November 16, 2011

Historical Fiction is Double Talk by Killian McRae

Please welcome author Killian McRae to HF-Connection, who has kindly provided us food for thought regarding romance and historical accuracy.

History is written by the Victors Survivors Idealistic Revisionist – And why that suits romance

I’m about to say something radical. Ready?

The term “historical fiction” is double talk.

Most of history as you know it is fiction. Oh, there are the occasional truths and some particulars are more or less right. In the modern era, the dates we assign to key events are scarcely wrong. Names tend to be correct, though when transliterating spelling variations are par for the course. And there is one, underlying reason we can attribute for this mass deception: the human reliance on the linearity of time.

History is not a sequence events, nor is it as simply recalled and structured as a flowchart. The problem is, this is how we read: left to right, top to bottom, page after page. We’re sequential beasts. History, however, is messy. It’s a complex overlapping of time, judgments, cultures, weather conditions, climatic patterns, phases of the moon, the price of wheat... Some believe you can take the entire history of the Roman Republic and summarize into a few chapters of a book. But, take one specific day out of a typical Roman’s life and try to tell a modern reader, and you could write volumes about the why, how, and what of everything he does, tastes, sees, smells, touches, and thinks. The linearity of our existence deceives us into believing that our past is non-contextualized. Personally, mine has more nooks and crannies than that Palace of Versailles, and I bet yours does too.

When an author sets out to write a romance, romance that is also historical fiction may be at least fictioniest. (Yes, I know this is not a word, but it should very well be one.) It’s not the love story that’s unique. Most are of a “a boy and girl meet, fall in love, and come together” variety. What we get to explore, however, is the very real historical miasma through which their love had to battle. In writing A Love by Any Measure, I had to keep in mind the very ugly truth of the historical context. In 1860’s Ireland, the Irish were seen as uncivilized vermin that some British didn’t even recognize as human. How then could an Irish peasant catch the eye and win the heart of a British lord? Even if she is beautiful, there must be qualities of her environment in which she is set in opposition in order to make that connection possible. He, likewise, must be motivated by more than just his loins. Lust is fleeting, but love is forging. Thus, there are some very real, very ugly passages in the book that don’t tip-toe around the issues. Does this make the love story suffer? No, on the contrary, it makes the love that more precious.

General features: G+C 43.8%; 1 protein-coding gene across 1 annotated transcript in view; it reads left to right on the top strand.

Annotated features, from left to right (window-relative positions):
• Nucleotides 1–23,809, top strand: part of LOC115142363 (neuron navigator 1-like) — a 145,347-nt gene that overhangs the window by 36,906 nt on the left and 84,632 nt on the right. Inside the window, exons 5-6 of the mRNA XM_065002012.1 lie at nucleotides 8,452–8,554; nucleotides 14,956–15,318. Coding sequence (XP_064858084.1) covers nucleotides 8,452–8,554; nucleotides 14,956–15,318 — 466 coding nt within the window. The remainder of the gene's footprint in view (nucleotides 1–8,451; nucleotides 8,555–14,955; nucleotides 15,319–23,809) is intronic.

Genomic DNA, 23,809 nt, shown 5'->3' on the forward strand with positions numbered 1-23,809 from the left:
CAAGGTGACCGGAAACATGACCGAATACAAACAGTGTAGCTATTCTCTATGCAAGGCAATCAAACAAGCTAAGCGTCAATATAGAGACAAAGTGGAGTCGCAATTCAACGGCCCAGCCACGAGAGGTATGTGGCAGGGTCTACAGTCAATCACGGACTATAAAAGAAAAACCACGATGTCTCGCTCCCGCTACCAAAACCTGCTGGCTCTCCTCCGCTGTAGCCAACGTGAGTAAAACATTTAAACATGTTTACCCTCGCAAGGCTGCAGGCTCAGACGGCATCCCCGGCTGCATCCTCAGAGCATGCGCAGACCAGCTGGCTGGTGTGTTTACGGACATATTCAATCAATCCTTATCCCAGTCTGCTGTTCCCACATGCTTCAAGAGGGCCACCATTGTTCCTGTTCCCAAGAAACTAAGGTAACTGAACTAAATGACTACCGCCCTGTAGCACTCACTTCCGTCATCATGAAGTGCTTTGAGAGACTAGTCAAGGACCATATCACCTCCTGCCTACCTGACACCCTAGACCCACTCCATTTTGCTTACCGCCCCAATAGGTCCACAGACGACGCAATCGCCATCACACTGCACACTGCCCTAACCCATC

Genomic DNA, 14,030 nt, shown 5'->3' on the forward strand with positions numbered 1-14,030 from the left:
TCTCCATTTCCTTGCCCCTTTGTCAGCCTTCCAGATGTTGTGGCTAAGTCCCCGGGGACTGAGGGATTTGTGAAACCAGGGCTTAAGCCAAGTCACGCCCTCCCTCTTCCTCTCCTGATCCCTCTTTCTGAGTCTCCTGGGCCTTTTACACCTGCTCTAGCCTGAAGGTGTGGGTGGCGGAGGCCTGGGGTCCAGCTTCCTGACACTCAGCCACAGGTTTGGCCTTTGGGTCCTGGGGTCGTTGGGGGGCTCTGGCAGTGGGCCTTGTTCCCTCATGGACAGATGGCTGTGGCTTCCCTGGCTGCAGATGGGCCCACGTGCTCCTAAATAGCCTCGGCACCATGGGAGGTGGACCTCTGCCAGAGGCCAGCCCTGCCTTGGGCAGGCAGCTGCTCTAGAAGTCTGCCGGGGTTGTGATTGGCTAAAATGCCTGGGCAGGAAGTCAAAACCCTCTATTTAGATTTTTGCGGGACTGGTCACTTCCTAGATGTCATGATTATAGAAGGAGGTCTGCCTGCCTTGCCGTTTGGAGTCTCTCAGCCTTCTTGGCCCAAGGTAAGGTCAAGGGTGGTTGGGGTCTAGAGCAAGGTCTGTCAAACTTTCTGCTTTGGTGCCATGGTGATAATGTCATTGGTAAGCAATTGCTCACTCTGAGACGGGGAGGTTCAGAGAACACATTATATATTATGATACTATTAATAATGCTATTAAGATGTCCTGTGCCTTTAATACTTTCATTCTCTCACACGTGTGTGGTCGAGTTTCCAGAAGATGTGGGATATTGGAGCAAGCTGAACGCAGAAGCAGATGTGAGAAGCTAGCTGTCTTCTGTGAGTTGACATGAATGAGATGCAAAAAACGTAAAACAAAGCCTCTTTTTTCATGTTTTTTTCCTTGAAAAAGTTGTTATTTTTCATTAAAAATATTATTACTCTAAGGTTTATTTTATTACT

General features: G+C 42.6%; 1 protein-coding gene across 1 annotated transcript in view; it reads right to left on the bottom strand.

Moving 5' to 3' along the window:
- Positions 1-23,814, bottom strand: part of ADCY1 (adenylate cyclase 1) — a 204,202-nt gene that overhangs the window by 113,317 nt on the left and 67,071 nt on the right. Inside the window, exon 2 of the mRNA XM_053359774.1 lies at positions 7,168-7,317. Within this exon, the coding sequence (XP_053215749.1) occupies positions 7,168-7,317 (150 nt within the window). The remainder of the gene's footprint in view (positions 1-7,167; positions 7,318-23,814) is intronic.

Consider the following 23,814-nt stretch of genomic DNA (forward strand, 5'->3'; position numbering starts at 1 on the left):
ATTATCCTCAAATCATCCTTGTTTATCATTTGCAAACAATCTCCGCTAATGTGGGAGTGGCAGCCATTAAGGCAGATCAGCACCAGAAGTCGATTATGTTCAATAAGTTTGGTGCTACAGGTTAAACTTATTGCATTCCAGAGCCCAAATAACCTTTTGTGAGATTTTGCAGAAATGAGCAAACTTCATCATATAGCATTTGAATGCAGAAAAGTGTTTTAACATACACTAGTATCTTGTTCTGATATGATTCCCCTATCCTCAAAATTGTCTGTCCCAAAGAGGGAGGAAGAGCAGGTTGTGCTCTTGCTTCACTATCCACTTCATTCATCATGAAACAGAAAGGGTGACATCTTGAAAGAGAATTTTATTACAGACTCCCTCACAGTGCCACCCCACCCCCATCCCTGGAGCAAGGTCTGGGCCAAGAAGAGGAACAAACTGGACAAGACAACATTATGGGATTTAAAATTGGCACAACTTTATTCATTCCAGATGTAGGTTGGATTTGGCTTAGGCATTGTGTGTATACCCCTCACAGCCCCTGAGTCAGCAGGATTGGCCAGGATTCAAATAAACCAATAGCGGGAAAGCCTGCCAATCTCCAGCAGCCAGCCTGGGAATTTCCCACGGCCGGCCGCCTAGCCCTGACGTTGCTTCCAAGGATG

Publication Date: November 8, 2011

An Irish lass. An English lord. A love that overcomes all boundaries.

August Grayson has secretly dreamt of the girl living on his family's Irish estate since childhoods spent together in Killarney. Now a proper Lord of the British Empire, he knows that Maeve could never be more than just a distant fantasy. Still, if only...

Maeve O'Connor owns nothing in this world but her good name, which proves just enough to win a proposal for a marriage of convenience to a good, Irish lad. Until the wedding, however, she's in dire straits. Rent on the cottage she and her father share is due, but there simply isn't the money to pay. Driven to desperation, Maeve hopes Lord Grayson, childhood chum turned dashing English rogue, will prove lenient when she comes seeking clemency.

The temptation presented proves too much, and August offers Maeve a compromise: should she permit him twice as long on each succeeding visit to do whatever he wishes in pursuit of his pleasure, he will consider her rent paid. Starting with a mere five seconds, pulses soon out race the ticking clock, as August's desires become Maeve's own. Passion blinds them to the challenges closing in on both the Irish and English fronts, threatening to destroy the love they've only just rediscovered.

Working to bridge that which divides them, tempting fate with each stolen kiss, and torn between desire and obligation, Maeve and August must strive to overcome all and find a love by any measure...


  1. I'm trying to figure out a nice way to say how stomach turning the description of her "allowing him to do whatever he wishes" in order for her and her father not to be (in essential fact) condemned to even greater poverty and probable death. In what way would this be not force?

    History does exist and sometimes trying to trample it is not a good idea.

  2. Great post, Killian. History is much more than what we read in books and historical fiction gives us a way to explore those parts of history that we haven't read in books or has been left out, whether by omission or completely by accident.

    I can't wait to read your book. =O)

  3. JR:
    It's not force, but it is definitely a coercion. As one sees quickly in the book (within two chapters), Maeve does have an alternative. She's not without choice, and August reminds her at several junctures that she is under no obligation to continue. It then becomes a study of character and culture to journey with her,to understand why she chooses to agree to this arrangement, and what August's true intentions are.

    No, it's not a fluffy, everything-on-the-up-and-up type of romance. There are sections where August and Maeve both a deplorable in their actions and decisions. It's not the type of romance for someone looking to sigh gently at the blissful promise of true love, but rather to question the value of a love forged within such a complex and destructive construct, one which is modeled on a highly realistic historical construct.


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